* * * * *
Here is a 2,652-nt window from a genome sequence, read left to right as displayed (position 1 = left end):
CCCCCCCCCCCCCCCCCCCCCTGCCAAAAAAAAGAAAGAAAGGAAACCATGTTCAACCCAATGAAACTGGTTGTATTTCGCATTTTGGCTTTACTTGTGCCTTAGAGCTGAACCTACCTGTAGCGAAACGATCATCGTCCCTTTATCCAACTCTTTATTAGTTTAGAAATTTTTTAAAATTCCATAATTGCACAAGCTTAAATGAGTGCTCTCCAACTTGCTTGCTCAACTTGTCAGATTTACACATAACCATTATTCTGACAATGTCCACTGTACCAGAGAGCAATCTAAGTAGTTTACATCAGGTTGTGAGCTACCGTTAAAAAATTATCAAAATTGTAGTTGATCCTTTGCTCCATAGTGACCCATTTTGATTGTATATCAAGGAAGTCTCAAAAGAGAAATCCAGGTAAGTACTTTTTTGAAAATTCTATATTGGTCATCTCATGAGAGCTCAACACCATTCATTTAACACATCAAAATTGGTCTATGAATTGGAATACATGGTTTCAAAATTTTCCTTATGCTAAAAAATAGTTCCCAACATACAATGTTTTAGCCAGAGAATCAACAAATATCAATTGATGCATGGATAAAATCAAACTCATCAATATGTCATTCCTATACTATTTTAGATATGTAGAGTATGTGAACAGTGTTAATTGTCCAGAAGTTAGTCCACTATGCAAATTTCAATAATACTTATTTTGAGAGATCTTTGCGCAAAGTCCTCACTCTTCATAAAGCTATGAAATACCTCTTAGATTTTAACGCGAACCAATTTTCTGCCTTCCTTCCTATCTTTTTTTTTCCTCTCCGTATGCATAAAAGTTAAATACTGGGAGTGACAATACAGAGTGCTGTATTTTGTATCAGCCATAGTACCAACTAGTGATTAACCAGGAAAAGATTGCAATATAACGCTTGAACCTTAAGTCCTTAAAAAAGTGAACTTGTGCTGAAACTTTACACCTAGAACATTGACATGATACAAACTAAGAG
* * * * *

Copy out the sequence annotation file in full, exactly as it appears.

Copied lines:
Here is a 2,652-nt window from a genome sequence, read left to right as displayed (position 1 = left end):
CCCCCCCCCCCCCCCCCCCCCTGCCAAAAAAAAGAAAGAAAGGAAACCATGTTCAACCCAATGAAACTGGTTGTATTTCGCATTTTGGCTTTACTTGTGCCTTAGAGCTGAACCTACCTGTAGCGAAACGATCATCGTCCCTTTATCCAACTCTTTATTAGTTTAGAAATTTTTTAAAATTCCATAATTGCACAAGCTTAAATGAGTGCTCTCCAACTTGCTTGCTCAACTTGTCAGATTTACACATAACCATTATTCTGACAATGTCCACTGTACCAGAGAGCAATCTAAGTAGTTTACATCAGGTTGTGAGCTACCGTTAAAAAATTATCAAAATTGTAGTTGATCCTTTGCTCCATAGTGACCCATTTTGATTGTATATCAAGGAAGTCTCAAAAGAGAAATCCAGGTAAGTACTTTTTTGAAAATTCTATATTGGTCATCTCATGAGAGCTCAACACCATTCATTTAACACATCAAAATTGGTCTATGAATTGGAATACATGGTTTCAAAATTTTCCTTATGCTAAAAAATAGTTCCCAACATACAATGTTTTAGCCAGAGAATCAACAAATATCAATTGATGCATGGATAAAATCAAACTCATCAATATGTCATTCCTATACTATTTTAGATATGTAGAGTATGTGAACAGTGTTAATTGTCCAGAAGTTAGTCCACTATGCAAATTTCAATAATACTTATTTTGAGAGATCTTTGCGCAAAGTCCTCACTCTTCATAAAGCTATGAAATACCTCTTAGATTTTAACGCGAACCAATTTTCTGCCTTCCTTCCTATCTTTTTTTTTCCTCTCCGTATGCATAAAAGTTAAATACTGGGAGTGACAATACAGAGTGCTGTATTTTGTATCAGCCATAGTACCAACTAGTGATTAACCAGGAAAAGATTGCAATATAACGCTTGAACCTTAAGTCCTTAAAAAAGTGAACTTGTGCTGAAACTTTACACCTAGAACATTGACATGATACAAACTAAGAG